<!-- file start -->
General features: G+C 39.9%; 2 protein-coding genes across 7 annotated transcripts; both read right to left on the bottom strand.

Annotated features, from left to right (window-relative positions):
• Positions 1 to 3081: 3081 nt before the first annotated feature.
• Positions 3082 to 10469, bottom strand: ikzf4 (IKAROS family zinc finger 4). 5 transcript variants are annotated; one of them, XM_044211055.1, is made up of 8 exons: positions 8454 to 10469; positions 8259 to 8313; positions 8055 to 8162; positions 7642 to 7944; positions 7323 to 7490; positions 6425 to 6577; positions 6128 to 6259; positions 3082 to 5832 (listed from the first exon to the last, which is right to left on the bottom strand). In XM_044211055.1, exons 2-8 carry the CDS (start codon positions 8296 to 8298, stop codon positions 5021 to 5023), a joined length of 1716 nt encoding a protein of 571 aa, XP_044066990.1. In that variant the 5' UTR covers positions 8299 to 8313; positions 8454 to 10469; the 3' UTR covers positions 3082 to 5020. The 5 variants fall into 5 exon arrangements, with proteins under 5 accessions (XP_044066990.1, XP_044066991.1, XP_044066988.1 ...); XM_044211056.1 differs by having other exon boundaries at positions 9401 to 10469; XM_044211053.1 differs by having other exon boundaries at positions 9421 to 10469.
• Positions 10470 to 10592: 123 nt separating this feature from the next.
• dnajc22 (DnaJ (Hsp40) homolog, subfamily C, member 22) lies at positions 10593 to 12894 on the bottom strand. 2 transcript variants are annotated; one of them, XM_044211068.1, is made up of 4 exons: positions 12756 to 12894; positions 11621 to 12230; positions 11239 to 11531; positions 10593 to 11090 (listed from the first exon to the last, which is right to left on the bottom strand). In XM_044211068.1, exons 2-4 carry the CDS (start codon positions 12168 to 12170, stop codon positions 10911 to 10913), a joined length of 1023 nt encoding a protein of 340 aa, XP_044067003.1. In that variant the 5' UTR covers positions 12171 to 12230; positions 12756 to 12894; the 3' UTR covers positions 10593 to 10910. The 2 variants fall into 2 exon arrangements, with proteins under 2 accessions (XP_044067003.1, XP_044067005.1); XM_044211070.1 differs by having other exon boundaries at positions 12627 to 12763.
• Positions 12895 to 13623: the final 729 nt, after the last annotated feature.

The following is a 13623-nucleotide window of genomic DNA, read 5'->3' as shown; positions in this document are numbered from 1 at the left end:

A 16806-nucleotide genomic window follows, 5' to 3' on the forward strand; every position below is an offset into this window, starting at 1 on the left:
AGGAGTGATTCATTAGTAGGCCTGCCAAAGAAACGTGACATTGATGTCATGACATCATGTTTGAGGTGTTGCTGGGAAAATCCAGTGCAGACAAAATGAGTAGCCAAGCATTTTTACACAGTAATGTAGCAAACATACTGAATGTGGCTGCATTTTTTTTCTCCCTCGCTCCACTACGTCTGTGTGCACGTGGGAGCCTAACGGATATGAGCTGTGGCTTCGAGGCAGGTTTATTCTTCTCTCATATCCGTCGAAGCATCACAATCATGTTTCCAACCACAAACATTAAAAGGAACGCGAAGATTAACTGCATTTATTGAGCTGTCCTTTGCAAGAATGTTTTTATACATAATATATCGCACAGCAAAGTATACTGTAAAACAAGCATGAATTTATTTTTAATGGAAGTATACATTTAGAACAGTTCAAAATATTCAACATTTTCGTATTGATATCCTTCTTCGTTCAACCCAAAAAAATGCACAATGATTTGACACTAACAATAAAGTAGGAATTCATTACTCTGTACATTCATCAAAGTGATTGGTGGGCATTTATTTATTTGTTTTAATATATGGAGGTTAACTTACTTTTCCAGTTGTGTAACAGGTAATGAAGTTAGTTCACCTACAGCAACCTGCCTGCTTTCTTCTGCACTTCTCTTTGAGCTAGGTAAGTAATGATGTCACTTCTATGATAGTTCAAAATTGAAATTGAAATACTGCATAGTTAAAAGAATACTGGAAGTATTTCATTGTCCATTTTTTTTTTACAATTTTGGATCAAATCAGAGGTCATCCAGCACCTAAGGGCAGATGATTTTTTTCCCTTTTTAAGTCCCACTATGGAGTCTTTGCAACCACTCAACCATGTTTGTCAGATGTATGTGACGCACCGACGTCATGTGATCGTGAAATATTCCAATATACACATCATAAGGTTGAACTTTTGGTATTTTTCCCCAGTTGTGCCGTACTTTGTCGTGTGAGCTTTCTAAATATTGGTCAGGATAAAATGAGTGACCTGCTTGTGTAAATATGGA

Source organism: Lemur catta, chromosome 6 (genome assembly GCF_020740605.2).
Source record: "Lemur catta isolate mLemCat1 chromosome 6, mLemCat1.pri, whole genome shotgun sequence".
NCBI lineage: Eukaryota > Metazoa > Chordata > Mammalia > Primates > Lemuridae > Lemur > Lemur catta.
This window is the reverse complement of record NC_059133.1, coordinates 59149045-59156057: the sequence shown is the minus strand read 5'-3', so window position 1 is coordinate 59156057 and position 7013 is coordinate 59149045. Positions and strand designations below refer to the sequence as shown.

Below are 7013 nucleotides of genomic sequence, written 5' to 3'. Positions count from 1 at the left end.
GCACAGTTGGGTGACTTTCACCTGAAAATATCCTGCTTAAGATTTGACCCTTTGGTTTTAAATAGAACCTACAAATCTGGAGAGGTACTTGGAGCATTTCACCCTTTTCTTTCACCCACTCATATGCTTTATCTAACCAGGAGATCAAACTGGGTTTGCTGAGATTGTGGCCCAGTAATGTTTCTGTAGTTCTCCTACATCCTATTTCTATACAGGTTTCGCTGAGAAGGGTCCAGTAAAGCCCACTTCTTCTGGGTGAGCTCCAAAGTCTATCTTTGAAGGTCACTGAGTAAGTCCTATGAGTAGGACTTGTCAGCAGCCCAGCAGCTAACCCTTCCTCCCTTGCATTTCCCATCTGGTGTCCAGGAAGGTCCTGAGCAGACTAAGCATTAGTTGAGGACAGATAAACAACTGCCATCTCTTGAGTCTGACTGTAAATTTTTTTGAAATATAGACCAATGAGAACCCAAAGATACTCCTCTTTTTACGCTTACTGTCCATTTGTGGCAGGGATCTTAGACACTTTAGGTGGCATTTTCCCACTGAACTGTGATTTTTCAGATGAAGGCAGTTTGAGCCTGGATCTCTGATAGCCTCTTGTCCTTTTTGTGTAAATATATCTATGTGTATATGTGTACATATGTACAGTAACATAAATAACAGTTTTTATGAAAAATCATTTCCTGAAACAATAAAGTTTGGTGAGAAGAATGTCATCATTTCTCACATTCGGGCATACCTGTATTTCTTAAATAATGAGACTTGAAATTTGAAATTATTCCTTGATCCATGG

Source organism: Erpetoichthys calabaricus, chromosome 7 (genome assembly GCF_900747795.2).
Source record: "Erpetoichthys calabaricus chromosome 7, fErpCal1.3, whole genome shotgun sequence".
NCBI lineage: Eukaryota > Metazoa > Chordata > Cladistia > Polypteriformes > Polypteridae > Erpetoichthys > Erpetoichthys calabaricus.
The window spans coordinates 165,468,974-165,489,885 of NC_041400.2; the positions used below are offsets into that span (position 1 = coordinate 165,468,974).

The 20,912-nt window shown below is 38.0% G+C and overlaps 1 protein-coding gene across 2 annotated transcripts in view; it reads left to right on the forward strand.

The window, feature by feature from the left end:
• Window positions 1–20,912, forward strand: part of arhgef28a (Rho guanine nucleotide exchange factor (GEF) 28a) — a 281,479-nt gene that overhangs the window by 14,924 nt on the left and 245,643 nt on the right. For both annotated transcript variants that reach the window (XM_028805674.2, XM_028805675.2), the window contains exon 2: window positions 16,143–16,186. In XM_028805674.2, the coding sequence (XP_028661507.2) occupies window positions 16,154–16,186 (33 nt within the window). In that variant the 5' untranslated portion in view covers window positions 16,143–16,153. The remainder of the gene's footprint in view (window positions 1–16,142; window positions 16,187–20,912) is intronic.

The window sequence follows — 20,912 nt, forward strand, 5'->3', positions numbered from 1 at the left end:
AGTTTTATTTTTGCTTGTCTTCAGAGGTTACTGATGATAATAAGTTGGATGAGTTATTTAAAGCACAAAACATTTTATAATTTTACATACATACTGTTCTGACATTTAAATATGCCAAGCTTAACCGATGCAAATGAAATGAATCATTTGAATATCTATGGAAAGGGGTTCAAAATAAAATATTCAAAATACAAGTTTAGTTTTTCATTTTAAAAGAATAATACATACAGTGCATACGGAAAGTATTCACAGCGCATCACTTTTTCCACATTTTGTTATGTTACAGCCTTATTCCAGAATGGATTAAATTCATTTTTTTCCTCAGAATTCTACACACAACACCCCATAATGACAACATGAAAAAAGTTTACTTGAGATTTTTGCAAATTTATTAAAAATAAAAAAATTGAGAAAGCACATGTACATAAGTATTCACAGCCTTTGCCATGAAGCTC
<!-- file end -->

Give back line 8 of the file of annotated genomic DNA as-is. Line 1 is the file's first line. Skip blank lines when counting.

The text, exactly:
The following is a 13623-nucleotide window of genomic DNA, read 5'->3' as shown; positions in this document are numbered from 1 at the left end: